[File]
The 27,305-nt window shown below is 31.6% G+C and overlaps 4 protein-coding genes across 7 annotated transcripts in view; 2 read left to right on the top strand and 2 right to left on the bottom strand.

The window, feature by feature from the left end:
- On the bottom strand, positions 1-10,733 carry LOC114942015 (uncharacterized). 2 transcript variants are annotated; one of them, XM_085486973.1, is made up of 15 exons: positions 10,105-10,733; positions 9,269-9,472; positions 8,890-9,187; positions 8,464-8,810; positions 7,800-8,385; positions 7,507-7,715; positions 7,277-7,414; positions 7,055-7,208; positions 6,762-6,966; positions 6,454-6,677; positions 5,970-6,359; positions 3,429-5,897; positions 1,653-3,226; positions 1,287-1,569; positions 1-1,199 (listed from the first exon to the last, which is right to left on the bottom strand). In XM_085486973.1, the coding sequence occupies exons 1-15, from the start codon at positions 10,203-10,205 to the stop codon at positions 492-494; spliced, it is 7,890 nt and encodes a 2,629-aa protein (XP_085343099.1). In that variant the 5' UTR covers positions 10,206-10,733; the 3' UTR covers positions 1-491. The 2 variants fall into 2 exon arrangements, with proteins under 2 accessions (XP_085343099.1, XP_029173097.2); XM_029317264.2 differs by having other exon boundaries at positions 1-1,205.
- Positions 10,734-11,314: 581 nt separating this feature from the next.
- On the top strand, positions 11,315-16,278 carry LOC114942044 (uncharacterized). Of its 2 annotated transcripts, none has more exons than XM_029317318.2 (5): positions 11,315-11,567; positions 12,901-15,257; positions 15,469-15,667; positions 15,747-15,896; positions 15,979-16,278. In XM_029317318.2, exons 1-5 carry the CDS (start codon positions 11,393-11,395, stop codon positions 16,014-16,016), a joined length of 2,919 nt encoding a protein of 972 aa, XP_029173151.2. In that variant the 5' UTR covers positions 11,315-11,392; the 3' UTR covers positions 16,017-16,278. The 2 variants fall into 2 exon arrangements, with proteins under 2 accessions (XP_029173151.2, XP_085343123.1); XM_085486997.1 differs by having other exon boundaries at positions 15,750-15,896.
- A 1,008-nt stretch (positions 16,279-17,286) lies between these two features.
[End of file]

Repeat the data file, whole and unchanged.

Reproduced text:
The 27,305-nt window shown below is 31.6% G+C and overlaps 4 protein-coding genes across 7 annotated transcripts in view; 2 read left to right on the top strand and 2 right to left on the bottom strand.

The window, feature by feature from the left end:
- On the bottom strand, positions 1-10,733 carry LOC114942015 (uncharacterized). 2 transcript variants are annotated; one of them, XM_085486973.1, is made up of 15 exons: positions 10,105-10,733; positions 9,269-9,472; positions 8,890-9,187; positions 8,464-8,810; positions 7,800-8,385; positions 7,507-7,715; positions 7,277-7,414; positions 7,055-7,208; positions 6,762-6,966; positions 6,454-6,677; positions 5,970-6,359; positions 3,429-5,897; positions 1,653-3,226; positions 1,287-1,569; positions 1-1,199 (listed from the first exon to the last, which is right to left on the bottom strand). In XM_085486973.1, the coding sequence occupies exons 1-15, from the start codon at positions 10,203-10,205 to the stop codon at positions 492-494; spliced, it is 7,890 nt and encodes a 2,629-aa protein (XP_085343099.1). In that variant the 5' UTR covers positions 10,206-10,733; the 3' UTR covers positions 1-491. The 2 variants fall into 2 exon arrangements, with proteins under 2 accessions (XP_085343099.1, XP_029173097.2); XM_029317264.2 differs by having other exon boundaries at positions 1-1,205.
- Positions 10,734-11,314: 581 nt separating this feature from the next.
- On the top strand, positions 11,315-16,278 carry LOC114942044 (uncharacterized). Of its 2 annotated transcripts, none has more exons than XM_029317318.2 (5): positions 11,315-11,567; positions 12,901-15,257; positions 15,469-15,667; positions 15,747-15,896; positions 15,979-16,278. In XM_029317318.2, exons 1-5 carry the CDS (start codon positions 11,393-11,395, stop codon positions 16,014-16,016), a joined length of 2,919 nt encoding a protein of 972 aa, XP_029173151.2. In that variant the 5' UTR covers positions 11,315-11,392; the 3' UTR covers positions 16,017-16,278. The 2 variants fall into 2 exon arrangements, with proteins under 2 accessions (XP_029173151.2, XP_085343123.1); XM_085486997.1 differs by having other exon boundaries at positions 15,750-15,896.
- A 1,008-nt stretch (positions 16,279-17,286) lies between these two features.